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Daybreak Concert Continues Holiday Tradition of Music, Mirth

Dec. 25, 2008 – Christmas came creeping softly into Charlotte Amalie on Thursday, with the gentle echoes of the choirs who make up the Challenge of the Carols and ending with a bang by the Hapless Hopeless Caroliers, who more than made up for their absence last year.
In between, a new entry captured the hearts of all. While some in the audience shuddered in the cold and rain, they tipped their umbrellas to Cub Scout Troop 156 as the youngsters sang their little hearts out, standing proud in crisp white shirts topped with big red bows.
Cubmaster Doris Davis of Troop 156, from All Saints Cathedral, said the performance was a positive experience for the youngsters, and they seemed to agree, all sporting bright, if slightly shy smiles. "I think the children should know about our culture as they grow up, so they can keep it going," said Davis.
The youngsters are between seven and 11 years old. Cub Scout Omari Greham, clearly liked the attention, but the 10-year-old fifth-grader allowed as to how he had to get up at 5 a.m. "Not a good time for him," smiled his mother.
The annual celebration is no stranger to a bit of rain, as folks shared umbrellas, memories of Christmases past, a bit of sweet bread, ham and tea, and ignored the drops. They've done this before.
And, like before, Addie Ottley chaired a live performance for Channel 12 TV. He was accompanied by a vibrant and smiling Leona Bryant, neither missing a beat. Bryant was the face of tourism in the Virgin Islands for 15 years. She was tourism director from 1981 to 1996. She was recognized with the Governor's Award last year.
Glenn "Kwabena" Davis literally didn't miss a beat either as he led the Voices of Love choir. He and Vernon Finch, of the Party Hardy Carolieres, kept the celebration moving merrily and smoothly.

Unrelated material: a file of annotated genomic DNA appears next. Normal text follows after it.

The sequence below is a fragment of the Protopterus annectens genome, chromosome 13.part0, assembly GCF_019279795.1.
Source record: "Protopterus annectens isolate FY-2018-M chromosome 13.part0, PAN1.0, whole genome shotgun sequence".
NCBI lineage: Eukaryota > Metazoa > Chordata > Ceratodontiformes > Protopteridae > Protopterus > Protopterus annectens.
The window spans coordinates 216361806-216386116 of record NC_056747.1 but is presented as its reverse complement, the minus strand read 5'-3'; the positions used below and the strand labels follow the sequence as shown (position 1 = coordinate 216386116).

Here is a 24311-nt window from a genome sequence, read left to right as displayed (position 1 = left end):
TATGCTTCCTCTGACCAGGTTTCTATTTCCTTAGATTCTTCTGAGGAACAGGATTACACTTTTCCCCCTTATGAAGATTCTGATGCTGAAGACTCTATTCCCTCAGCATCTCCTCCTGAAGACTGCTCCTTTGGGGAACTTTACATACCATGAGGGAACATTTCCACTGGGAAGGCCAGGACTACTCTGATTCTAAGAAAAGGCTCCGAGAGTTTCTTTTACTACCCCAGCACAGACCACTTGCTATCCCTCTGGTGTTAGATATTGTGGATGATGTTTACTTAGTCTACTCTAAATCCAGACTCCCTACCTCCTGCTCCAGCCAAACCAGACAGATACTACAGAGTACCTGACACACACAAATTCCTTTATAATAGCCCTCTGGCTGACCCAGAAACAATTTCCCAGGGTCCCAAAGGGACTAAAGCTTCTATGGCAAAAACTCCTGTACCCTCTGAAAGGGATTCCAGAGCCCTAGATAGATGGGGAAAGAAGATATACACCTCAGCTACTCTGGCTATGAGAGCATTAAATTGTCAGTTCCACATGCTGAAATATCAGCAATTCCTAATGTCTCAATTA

Linda and Loy Williams appeared totally at home, enjoying the ceremony with their son, attorney and Pistarkle Theater actor Carl Williams.
"This is our fifth year here, and we love this morning," said Loy. "It's just not like any place else – you see people in a different way."
"This is the best part of their visit every year," said Carl.
"Come on," said Linda, "it's time to get some tea and ham and sweetbread."
Togetherness, as always, was the dynamic of the morning, expressed by Gov. John deJongh Jr. as he circulated through the crowd, giving handshakes and hugs, and greeting just about everyone by name.
"This is what community is about," he said, a thought he echoed when he took the stage to present the awards.
"Some of us have been up since last night caroling," deJongh said, "to bring us here together for a day like this, as we go into 2009 giving as much good will as we can to each other."
Everyone got into the spirit, encouraged by Finch. Dressed in the Party Hardy Carolieres costume of white tops and the traditional green and red plaid scarf, he instructed.: "Turn to the right, turn to the left. Hug the person next to you, give them a kiss." The crowd needed no further encouragement. Hugging one another beneath the dripping lignum vitae trees, smiles, hugs and kisses abounded.
Kate Rake, enjoying her fourth Garden Christmas, was laughing. "I bent down and kissed a little lady on a chair in front of me on the cheek, and we both just laughed. It just tickled her and surprised her. I don't know who she is, but we're friends now."